So far, other than that, nothing has happened. The BLM knows Fisher is not about to remove his cattle, and they know not to expect anything like help from the local sheriff if they try it themselves.
Oh, youre Fisher! Dan Kent said in obvious recognition that day on the mountain.
Fisher, as noted, is the kind of slow-to-rile guy who also finds it hard to just let something go. You can just about watch it physically happening as he struggles with himself between patience and a roar you sense is down there wanting to come out. Finally, that afternoon after explaining in several ways to Kent and others from his turtle counting expedition what is private and public property, Fisher climbed back into the friendly sheriffs Jeep.
Maybe, he said, talking to himself again. I should have just told them to get off.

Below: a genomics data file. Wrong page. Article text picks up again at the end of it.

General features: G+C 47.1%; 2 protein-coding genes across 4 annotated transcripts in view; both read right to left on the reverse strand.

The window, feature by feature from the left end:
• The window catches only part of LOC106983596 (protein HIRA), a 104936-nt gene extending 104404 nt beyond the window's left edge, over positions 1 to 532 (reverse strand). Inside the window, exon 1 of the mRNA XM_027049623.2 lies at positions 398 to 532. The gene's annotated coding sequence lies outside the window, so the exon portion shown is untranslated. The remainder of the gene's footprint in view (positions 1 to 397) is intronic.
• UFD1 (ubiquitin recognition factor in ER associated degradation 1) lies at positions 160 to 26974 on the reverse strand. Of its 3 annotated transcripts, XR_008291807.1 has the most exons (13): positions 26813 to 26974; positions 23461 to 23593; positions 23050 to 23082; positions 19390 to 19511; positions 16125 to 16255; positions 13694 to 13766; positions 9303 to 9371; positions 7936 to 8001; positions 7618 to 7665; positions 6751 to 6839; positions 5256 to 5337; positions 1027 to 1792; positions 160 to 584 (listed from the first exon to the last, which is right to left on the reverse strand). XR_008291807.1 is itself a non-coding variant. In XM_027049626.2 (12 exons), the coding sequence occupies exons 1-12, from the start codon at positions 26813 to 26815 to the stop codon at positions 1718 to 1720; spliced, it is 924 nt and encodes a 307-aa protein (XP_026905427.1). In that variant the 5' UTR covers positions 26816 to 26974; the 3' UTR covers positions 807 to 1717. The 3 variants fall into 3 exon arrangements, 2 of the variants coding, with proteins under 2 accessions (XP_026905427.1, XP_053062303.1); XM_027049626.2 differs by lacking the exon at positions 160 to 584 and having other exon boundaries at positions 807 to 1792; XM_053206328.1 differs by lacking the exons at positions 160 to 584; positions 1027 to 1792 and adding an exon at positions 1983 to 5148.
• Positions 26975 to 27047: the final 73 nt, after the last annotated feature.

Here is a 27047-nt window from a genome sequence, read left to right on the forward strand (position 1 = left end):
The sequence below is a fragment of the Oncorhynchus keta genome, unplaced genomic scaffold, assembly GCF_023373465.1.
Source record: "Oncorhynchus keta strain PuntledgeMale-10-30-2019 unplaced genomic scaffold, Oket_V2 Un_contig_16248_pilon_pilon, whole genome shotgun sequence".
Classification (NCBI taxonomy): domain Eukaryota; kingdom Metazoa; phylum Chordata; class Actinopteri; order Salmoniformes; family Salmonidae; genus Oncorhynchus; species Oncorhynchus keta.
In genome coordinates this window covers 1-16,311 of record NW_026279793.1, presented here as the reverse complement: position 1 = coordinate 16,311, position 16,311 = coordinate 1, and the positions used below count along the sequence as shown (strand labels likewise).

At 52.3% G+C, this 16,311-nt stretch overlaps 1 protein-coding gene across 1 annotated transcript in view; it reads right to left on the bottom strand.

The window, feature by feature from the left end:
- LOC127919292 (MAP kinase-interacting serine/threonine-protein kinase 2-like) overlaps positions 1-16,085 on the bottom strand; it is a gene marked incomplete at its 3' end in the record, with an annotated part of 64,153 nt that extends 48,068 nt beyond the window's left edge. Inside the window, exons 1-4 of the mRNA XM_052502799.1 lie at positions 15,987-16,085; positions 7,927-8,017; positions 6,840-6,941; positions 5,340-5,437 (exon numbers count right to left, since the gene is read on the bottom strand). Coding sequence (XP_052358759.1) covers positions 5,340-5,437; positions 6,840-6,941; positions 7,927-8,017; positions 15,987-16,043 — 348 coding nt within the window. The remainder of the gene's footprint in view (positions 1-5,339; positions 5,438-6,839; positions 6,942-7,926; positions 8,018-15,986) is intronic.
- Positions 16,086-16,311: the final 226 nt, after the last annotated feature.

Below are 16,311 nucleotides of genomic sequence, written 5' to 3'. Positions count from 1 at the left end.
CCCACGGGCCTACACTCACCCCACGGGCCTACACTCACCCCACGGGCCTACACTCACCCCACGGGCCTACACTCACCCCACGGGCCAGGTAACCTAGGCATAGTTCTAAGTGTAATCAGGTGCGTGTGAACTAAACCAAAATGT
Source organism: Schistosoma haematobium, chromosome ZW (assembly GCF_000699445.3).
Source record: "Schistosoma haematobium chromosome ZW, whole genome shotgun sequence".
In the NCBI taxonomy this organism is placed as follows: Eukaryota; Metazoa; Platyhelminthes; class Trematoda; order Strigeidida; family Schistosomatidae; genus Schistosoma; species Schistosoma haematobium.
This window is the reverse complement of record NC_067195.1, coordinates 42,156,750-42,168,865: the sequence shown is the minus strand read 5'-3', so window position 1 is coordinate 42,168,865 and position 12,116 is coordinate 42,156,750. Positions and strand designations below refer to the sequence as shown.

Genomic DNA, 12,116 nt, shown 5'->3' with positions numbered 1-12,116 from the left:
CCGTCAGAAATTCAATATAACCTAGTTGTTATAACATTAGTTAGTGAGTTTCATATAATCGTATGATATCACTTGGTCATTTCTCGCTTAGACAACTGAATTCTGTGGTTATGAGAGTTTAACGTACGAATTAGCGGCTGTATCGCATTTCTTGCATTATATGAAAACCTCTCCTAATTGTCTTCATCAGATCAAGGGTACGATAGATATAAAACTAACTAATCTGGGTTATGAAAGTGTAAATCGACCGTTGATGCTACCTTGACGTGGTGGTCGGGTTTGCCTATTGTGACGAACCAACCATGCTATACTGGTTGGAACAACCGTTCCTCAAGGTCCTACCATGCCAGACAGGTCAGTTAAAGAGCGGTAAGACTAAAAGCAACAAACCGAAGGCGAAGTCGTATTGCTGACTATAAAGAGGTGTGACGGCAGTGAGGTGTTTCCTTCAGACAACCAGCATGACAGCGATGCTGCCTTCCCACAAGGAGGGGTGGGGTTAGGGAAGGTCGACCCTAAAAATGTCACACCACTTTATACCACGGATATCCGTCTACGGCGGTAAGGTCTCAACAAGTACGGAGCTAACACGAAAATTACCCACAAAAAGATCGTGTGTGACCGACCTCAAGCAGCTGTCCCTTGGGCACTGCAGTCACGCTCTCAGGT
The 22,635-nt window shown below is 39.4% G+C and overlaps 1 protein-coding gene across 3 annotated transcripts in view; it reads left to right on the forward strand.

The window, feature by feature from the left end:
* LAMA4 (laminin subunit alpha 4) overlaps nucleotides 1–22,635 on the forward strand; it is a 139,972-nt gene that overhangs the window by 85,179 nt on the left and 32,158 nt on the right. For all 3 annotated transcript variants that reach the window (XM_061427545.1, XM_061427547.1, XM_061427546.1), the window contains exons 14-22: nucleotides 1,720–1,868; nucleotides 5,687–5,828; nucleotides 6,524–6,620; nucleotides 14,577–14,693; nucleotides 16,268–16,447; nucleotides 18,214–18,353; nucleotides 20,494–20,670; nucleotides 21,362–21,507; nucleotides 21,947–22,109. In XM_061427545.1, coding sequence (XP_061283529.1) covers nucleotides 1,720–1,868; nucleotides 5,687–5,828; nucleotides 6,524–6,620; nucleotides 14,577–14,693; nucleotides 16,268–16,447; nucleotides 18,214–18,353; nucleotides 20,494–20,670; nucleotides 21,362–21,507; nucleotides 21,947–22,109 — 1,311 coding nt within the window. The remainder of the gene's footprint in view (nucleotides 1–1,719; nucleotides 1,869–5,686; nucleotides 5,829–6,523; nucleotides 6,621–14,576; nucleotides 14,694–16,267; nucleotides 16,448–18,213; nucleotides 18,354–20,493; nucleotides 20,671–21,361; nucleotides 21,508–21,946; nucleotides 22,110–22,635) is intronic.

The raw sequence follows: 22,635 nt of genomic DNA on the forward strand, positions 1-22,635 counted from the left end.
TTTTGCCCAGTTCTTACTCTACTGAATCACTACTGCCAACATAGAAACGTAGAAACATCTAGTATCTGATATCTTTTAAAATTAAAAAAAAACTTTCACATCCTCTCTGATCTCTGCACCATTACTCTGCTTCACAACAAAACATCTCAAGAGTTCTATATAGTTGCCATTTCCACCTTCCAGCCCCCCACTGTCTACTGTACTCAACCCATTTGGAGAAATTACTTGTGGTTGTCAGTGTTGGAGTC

Update: In June, Interior Secretary Gale Norton declared a state of emergency involving the BLM demands on Fisher and six other ranchers in the Mojave. She ordered a hearing before an administrative law judge in late July to review BLM actions halting grazing on behalf of the tortoises.
The turtle counters on Fishers land, meanwhile, have gone somewhere else, but not before sending a letter to BLM authorities in Barstow which sources said complained of Fisher and a group of armed men in dusters harassing one of their volunteers. According to sources, the letter claimed Fisher had brown drool at the corner of his mouth, and the volunteer was particularly upset by a photographer who violated his privacy by taking his picture without his permission.
Tim Findleythe photographer complained about by the turtle counterwitnessed neither dusters nor drool.